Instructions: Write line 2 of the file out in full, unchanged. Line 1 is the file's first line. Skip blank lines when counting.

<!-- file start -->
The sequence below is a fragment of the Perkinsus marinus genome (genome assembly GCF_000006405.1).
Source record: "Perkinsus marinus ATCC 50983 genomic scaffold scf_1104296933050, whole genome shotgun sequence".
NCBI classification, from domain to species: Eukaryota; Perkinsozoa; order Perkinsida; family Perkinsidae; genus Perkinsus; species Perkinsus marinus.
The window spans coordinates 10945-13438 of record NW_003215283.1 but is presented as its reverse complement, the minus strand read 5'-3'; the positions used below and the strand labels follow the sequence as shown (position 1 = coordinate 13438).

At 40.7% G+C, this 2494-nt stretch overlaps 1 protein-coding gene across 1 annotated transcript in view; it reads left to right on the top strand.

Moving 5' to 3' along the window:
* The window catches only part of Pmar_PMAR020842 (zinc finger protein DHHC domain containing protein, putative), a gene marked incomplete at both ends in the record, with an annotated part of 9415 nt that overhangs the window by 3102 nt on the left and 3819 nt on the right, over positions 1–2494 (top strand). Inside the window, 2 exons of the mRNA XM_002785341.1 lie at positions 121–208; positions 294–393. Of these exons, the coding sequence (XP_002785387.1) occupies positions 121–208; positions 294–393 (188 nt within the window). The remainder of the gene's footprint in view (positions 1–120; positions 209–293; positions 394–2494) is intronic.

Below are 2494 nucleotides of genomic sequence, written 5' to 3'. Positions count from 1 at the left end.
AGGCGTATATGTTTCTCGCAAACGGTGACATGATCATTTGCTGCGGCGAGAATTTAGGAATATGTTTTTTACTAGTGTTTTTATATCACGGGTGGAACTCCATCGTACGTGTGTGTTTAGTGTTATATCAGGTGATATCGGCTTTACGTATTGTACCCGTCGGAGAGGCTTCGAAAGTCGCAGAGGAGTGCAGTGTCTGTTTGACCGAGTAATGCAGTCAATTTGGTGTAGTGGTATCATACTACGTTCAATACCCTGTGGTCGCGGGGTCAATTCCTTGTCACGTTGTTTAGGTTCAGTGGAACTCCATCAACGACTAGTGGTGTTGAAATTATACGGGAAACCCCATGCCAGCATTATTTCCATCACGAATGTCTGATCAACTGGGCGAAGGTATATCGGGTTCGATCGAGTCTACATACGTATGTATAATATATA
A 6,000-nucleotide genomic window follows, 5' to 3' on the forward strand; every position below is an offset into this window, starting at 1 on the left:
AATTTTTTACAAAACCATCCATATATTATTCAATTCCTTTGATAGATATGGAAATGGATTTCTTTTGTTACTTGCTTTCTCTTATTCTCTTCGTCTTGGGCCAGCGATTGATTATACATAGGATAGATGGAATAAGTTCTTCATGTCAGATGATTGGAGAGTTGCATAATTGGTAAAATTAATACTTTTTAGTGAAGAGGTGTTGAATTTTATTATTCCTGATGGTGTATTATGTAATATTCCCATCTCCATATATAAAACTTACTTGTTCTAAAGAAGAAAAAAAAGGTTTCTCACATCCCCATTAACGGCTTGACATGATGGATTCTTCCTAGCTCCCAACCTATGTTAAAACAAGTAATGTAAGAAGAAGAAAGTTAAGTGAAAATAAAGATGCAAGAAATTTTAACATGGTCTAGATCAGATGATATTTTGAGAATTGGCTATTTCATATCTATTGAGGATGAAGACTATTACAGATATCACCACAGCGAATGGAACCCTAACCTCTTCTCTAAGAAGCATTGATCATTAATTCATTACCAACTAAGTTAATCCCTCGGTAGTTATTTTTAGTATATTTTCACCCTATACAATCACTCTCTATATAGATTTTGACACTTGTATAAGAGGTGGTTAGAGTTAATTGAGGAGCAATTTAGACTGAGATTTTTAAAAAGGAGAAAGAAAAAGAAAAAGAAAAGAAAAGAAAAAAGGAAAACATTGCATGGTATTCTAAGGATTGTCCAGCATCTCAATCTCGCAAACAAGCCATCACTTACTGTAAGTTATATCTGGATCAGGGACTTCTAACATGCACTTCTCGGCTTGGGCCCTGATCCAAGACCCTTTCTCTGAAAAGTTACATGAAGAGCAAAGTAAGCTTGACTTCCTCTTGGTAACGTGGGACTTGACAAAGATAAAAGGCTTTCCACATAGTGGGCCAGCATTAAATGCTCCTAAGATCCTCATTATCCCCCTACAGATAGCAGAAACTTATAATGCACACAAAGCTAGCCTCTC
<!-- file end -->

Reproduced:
Source record: "Perkinsus marinus ATCC 50983 genomic scaffold scf_1104296933050, whole genome shotgun sequence".